The English nobleman Richard Neville, Earl of Warwick and of Salisbury (1428-1471), known as the Kingmaker, was the most powerful noble of his time in England and the principal baronial figure in the Wars of the Roses.
Earl of Warwick and of Salisbury
The eldest son of the Earl of Salisbury and nephew to Richard, Duke of York, Richard Neville was born on Nov. 22, 1428. He married Anne Beauchamp, through whom he inherited in 1449 the Warwick estate of a hundred manors. This wealth supplied troops for the 1455 street fight at St. Albans in which York, Salisbury, and Warwick captured the pliable Henry VI.
Warwick's reward was the captaincy of Calais, a position he filled with vigor and independence. Surviving a premature Yorkist demonstration in 1459 but forced to flee the country, in June 1460 Warwick and York's son Edward invaded England with 2, 000 troops from the Calais garrison and captured Henry VI at Northampton on July 10. Parliament resisted York's claim to the throne on the argument of real-property inheritance laws. Warwick promoted the political compromise of having York named Henry's heir.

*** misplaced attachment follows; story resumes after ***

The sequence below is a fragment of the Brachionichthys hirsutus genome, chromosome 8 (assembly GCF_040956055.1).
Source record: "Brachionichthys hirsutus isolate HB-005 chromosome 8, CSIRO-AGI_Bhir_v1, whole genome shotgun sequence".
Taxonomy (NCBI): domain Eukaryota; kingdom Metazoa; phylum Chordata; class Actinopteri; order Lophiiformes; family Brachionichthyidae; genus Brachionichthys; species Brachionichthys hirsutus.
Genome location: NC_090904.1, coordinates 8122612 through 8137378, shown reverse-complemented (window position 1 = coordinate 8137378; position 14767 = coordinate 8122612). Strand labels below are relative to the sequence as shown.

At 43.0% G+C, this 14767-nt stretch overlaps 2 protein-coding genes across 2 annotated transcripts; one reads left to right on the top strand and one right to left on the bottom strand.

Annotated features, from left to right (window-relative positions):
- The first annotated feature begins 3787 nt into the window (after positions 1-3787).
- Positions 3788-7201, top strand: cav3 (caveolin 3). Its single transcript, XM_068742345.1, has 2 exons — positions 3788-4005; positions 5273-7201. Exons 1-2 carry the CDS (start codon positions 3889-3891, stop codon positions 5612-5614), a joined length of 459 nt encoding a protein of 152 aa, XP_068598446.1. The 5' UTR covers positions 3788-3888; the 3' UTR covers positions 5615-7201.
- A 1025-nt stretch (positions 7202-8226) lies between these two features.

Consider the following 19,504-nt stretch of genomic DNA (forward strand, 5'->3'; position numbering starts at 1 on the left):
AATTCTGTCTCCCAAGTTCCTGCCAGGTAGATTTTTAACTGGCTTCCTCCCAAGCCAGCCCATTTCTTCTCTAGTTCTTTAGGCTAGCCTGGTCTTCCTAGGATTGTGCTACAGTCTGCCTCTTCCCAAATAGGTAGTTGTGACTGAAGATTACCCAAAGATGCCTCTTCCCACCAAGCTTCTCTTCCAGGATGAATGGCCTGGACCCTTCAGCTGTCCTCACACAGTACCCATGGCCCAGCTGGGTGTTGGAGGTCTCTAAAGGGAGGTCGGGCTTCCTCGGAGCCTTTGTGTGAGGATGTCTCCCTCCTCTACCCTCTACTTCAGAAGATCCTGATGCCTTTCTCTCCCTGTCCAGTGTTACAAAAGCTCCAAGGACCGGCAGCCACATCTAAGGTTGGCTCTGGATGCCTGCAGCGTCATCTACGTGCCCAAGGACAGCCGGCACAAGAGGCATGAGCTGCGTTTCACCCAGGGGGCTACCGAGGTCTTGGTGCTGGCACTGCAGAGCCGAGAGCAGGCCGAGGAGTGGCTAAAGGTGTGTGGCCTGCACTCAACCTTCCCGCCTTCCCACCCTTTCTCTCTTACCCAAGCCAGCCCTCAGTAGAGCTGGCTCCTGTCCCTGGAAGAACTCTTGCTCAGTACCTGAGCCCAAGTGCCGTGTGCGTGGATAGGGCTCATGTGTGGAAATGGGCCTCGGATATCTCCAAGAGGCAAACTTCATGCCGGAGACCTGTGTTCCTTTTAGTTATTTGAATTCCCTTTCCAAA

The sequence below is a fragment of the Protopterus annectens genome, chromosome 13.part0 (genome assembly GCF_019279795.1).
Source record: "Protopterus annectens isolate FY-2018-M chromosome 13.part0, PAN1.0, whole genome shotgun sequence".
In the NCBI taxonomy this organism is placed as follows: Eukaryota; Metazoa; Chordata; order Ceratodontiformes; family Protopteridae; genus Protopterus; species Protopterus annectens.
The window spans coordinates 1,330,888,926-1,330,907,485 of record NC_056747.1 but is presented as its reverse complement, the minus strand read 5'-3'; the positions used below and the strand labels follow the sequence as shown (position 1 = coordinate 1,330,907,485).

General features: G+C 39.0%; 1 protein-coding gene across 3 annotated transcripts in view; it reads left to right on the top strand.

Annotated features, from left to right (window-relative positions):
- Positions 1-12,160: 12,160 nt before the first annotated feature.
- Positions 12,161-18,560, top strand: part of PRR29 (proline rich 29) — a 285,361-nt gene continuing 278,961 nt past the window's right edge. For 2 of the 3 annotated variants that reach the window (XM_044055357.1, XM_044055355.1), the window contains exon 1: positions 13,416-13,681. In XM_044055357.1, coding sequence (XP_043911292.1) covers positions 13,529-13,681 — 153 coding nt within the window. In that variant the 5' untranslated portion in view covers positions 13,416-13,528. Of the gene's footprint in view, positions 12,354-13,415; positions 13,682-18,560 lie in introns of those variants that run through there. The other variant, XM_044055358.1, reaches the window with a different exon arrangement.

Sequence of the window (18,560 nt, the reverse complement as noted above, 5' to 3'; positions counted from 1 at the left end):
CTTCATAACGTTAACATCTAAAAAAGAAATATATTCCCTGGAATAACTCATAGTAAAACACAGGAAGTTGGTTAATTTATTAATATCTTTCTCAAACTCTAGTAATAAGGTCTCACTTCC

Henry VI's spirited queen, Margaret of Anjou, took up the cause of their son, Prince Edward of Lancaster. Her "northern army" defeated and killed Richard of York and the Earl of Salisbury at Wakefield on Dec. 30, 1460, out maneuvered Warwick at St. Albans on Feb. 17, 1461, and then liberated Henry VI. But her army failed to assault London. Warwick then stage-managed the "popular election" of York's eldest son as King Edward IV, the first monarch of the Yorkist line. With the help of Warwick, the 18-year-old king crushed the Lancastrians in a 10-hour slaughter at Towton on March 29, 1461. Margaret and Prince Edward fled to France, and Henry VI was later captured.